The training part of CAMP!

You may be interested in the events that occurred over the 5 days spent in Tucson training with some of the best triathletes and coaches around.  If not, you should probably stop reading here.
My journey started Monday night after work, December 5th.  After a quick stop by the house to grab socks (oops), my travel started with a 3 1/2 hour road trip to my Dad's house.  While I was away, my Dad, Brother and niece Josie replaced the brakes on my car - love them!!!  I arrived around 8pm, grabbed a quick bite and tried to sleep.  Since I was so amped up, that wasn't much of a success.  My brother was nice enough to forgo his usual sleep and get me to the airport.  I'm glad he was there, or I might have had a complete melt down when they told me how much it was going to cost to ship my bike to AZ.  Congratulations, family, for Christmas you get a very fit Sarah...I can’t afford anything else :(  He could tell I was nervous and reminded me that the last time I went off to meet a bunch of people I didn't know, was college.  Since I loved college so much, my spirits were lifted...and with head high and shoulders back, I was on my way!
I arrived in Tucson to find a driver waiting for me.  He wasn't exactly prepared to load a bike into his Lincoln TownCar, luckily it was not my first time.  Bike in the back seat and me and driver up front - perfect.  As we talked about all the things we were grateful for, like our American freedom, the Arizona landscape surrounded us and I was consumed.
The lodge we stayed at was perfect!  It had huge rooms which looked out onto the mountains behind and the lap pool was just a few short strides down the parking lot.  
Wednesday morning came fast, and I was incredibly anxious about our swim workout, but it surprisingly went by very quickly.  Before I knew it, I was tired and done with probably the longest swim set I've ever done.  Whew!  Now only a 25 mile climb ahead of us, NBD.  I know it's not normal, but I really like climbing.  Probably the for same reason I fell in love with hiking as a child, the view!  Mt. Lemmon did not disappoint!  Not only was the AZ landscape amazing, but the cookie at the top was a sweet reward!!  After devouring the gigantic Pumpkin Nut cookie, I soon regretted it...I can handle caffeine, not so much sugar.  The rest of the ride was relaxed, but we still had a ways to go before it was over.  It took us somewhere around 5-5.5 hours, which is more than my total weekly biking hours have been for months...probably going to feel that one!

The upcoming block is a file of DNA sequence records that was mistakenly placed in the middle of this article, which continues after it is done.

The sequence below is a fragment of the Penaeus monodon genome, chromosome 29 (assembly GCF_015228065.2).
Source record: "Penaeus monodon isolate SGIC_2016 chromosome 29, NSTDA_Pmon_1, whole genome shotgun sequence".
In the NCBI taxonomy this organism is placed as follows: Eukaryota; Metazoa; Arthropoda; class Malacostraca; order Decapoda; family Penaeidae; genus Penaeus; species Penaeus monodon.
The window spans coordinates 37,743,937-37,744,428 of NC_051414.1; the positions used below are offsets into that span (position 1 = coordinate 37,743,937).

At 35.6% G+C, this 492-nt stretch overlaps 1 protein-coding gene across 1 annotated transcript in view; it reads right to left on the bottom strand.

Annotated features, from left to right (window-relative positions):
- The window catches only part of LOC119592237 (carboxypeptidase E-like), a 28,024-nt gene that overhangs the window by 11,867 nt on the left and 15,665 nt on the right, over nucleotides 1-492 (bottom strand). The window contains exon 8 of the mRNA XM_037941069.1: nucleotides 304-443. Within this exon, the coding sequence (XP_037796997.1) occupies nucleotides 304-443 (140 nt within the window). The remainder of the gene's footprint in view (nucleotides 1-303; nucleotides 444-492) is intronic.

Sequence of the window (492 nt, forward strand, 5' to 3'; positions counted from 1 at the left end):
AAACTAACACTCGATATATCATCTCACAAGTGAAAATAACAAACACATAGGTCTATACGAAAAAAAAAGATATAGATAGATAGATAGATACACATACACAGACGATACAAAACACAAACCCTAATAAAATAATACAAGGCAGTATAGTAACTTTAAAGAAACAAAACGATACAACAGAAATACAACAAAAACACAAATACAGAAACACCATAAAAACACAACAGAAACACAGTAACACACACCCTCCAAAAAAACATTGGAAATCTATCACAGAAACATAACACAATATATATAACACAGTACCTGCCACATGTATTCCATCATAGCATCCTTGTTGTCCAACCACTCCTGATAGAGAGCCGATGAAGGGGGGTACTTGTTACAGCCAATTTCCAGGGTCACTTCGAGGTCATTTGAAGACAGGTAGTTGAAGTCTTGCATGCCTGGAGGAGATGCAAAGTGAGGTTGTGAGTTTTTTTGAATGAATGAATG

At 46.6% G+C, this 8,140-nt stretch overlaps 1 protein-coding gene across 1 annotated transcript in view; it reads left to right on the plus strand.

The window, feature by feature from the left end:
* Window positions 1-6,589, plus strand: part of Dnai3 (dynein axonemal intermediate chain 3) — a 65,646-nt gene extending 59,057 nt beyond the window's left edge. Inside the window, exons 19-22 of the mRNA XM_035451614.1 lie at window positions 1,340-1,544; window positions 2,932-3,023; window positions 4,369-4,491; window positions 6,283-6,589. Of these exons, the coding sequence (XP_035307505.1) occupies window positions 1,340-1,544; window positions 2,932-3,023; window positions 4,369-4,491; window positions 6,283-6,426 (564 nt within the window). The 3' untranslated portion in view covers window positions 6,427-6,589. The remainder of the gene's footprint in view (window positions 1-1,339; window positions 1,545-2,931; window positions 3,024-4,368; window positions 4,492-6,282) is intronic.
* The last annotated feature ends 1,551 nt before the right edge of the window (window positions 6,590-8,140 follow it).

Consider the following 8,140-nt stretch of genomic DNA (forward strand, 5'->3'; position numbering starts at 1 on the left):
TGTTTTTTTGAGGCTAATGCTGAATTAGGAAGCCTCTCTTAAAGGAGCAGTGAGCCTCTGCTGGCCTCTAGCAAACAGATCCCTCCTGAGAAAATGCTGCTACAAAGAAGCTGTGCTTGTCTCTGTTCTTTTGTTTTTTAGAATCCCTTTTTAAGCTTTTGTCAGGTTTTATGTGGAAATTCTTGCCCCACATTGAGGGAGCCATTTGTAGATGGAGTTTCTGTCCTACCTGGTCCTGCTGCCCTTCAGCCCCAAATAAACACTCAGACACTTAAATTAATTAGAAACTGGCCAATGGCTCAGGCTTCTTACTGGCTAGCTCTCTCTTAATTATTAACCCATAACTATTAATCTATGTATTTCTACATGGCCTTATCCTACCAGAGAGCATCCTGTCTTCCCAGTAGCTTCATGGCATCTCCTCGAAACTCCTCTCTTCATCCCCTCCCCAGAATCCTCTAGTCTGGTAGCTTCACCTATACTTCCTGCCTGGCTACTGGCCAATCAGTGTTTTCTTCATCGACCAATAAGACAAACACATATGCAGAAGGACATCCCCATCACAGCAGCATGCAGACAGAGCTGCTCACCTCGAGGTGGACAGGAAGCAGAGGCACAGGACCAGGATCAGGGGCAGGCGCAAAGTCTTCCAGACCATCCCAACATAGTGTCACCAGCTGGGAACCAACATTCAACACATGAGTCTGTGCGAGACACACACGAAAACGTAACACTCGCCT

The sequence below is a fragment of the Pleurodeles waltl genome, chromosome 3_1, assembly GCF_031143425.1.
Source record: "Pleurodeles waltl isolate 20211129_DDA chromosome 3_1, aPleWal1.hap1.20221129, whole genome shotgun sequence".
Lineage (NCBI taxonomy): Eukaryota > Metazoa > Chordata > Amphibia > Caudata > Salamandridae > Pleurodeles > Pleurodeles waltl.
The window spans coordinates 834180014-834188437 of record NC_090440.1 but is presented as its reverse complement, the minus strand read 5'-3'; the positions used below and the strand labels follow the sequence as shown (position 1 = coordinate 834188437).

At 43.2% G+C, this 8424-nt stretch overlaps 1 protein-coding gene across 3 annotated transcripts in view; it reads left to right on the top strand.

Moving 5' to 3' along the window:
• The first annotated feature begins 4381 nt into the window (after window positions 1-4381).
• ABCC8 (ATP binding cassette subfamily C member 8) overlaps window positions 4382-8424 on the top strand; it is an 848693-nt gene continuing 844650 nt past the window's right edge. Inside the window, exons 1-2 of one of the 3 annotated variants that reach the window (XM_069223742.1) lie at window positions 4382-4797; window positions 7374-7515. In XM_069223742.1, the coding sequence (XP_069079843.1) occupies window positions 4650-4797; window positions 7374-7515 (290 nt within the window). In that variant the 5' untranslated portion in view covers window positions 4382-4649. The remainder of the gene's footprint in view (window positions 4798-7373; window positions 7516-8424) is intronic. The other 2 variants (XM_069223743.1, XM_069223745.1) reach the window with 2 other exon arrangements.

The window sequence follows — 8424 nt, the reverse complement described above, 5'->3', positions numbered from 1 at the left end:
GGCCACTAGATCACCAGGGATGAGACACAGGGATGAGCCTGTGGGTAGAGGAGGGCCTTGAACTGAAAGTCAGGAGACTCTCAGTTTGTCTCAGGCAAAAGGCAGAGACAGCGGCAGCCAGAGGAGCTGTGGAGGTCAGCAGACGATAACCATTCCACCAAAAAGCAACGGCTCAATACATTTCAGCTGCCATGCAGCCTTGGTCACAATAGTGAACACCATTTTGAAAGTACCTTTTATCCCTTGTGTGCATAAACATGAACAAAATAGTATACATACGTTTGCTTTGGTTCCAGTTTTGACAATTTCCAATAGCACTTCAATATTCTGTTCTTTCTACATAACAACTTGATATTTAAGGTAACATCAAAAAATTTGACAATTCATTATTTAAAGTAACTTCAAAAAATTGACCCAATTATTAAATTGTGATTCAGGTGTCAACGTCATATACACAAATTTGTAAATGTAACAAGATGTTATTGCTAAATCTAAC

Thursday was another great swim, I had been hoping for a recovery swim, but I guess we didn't go to training camp to recover!  It was another good set that went by relatively quickly.  Up until this point, I have never swam so many yards in 2 days...over 8k!  I felt like a rockstar!!  Concerned about how my body was going to hold up, I started pounding the H2O...downside = potty breaks.  We had a nice break before heading out to run some trails in Sabino Canyon.  Again, the terrain did not disappoint.  The new scenery and incredible running partners made the time fly by!  The only thing making me glad to stop running was rolling my ankle on one of the rocks and it was killing me...ugh!  I should apologize to my roomies for complaining about it - sorry for being such a wuss!!!
Just a short (90 minute) recovery ride up the same 4 mile canyon we ran earlier in the day...seems like exactly what I would do.  I say that sarcastically, but I could totally see the conversation with myself saying I would just go easy and hills are good to open things up, which would normally end in another conversation about what I was thinking and why do I always have to be so ambitious.  This time, I got to do the ride and blame someone else, so much better!
After our 3 workouts, we had an awesome dinner planned at El Charro in Tucson.  It was our 2nd night at the restaurant, but I was really looking forward to it.  I love big dinners (lots of people), and even though I'm not usually a fan of mexican, I really liked this place.  For probably the first time in my life, I turned down margaritas...my mom would be proud!  Admittedly, I did take some sips from neighbor Melissa :)  We were all exhausted and stuffed, but that didn't stop our excitement to head out for amazing gelato at Frost :)  I opted for a combo of Dark Chocolate (antioxidants) and Banana (potassium)...yum (and health?)!  Truly, that is the best gelato I have ever had!!!  
Friday, day 3 of swimming.  As I walked to the pool, I told myself if I can do 2 days, I can certainly do 3!  Not surprisingly, before I knew it the set was over :(  we did some fun drafting drills, which really helped with my feel of the water.  Next up, another ride and a short road trip to Tempe.